Golden Orb Weavers

My first encounter with this spectacular web-building spider was approximately ten years ago when I almost walked into a web while wandering around Lake Waccamaw State Park.  I was fascinated by not only the size of the web but the beauty of the spider that had built it.  I was also extremely grateful that I had not walked into it as I am sure it would have resulted in a nightmare inducing scenario.  Despite that I was absolutely delighted when a couple of years ago I found one on my property.  She had built her web high up between two pine trees in the back yard but the web was distinctive enough and the female large enough that I recognized it for what it was.

That female must have been successful in laying an egg case because as I wandered outside today I counted at least ten webs.  The most spectacular was this one

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It is at least four feet in diameter and spanned the distance from the rose arbor to a tree. When I encountered it the sun was hitting it in such a fashion that it literally looked like it had been spun with gold thread.   Some strands were thicker and golder than the other more fragile parts of the web and those looked like golden embroidery thread.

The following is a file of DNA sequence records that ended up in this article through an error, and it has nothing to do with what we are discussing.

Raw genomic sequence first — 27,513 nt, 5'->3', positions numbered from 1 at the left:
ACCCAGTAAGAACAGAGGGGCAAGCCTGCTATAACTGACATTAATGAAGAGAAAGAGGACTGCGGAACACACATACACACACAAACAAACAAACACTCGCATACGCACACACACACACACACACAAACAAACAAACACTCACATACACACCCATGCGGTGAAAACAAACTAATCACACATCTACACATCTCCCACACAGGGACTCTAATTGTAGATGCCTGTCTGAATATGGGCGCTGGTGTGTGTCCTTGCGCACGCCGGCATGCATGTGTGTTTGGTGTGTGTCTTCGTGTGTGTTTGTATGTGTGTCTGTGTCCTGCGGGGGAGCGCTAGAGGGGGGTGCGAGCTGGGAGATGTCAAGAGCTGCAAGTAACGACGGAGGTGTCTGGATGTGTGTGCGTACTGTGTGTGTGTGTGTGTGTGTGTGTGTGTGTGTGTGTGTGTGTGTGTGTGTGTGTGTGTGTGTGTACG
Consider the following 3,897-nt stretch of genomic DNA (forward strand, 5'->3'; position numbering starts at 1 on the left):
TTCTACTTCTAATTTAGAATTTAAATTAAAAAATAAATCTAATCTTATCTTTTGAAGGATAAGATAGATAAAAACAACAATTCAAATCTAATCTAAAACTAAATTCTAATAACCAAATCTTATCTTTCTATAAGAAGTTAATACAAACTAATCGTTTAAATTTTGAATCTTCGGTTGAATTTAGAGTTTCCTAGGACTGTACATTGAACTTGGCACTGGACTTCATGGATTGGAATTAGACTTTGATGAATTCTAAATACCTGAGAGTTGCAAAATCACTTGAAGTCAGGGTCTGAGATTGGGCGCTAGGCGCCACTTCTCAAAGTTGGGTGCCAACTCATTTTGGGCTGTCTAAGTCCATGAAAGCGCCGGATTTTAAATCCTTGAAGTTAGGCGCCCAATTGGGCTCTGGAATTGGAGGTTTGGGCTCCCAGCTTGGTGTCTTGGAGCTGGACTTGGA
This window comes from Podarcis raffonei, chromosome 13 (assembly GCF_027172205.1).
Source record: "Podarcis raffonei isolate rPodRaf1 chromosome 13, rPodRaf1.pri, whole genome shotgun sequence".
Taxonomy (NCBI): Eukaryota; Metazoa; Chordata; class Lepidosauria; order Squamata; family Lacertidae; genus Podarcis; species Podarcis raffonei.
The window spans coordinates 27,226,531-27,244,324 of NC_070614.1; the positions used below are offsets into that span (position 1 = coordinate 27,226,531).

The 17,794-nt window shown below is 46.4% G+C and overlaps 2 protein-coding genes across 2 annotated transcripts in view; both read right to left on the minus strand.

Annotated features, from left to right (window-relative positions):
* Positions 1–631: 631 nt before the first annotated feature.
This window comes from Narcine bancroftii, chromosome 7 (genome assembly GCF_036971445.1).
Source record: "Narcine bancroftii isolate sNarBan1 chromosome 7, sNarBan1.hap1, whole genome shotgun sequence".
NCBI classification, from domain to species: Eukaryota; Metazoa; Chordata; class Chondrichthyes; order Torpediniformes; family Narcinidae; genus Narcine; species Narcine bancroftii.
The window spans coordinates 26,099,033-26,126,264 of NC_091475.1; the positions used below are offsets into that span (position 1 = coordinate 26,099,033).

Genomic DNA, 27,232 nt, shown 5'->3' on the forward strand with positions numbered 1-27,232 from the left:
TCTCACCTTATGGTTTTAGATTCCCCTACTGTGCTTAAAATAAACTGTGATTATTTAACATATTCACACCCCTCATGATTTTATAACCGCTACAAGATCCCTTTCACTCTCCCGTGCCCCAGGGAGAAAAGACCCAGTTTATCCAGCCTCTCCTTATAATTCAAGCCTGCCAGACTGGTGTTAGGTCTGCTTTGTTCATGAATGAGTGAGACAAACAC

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The female was sitting in the center of the web and her husband (tiny by comparison) was hanging out close by.   I also noticed several other spiders of varying species that appeared to be taking advantage of the vastness of the web and were camping out on various sections obviously hoping to grab any smaller prey that got caught which they could feast upon before the Orb Weaver could get to it.     According to my research there is actually a species of small spider that basically makes its living by camping out on Orb Weaver’s webs and stealing food, although I did not see any indication of that in the web that I was observing as the spiders that were camping out were a diverse bunch.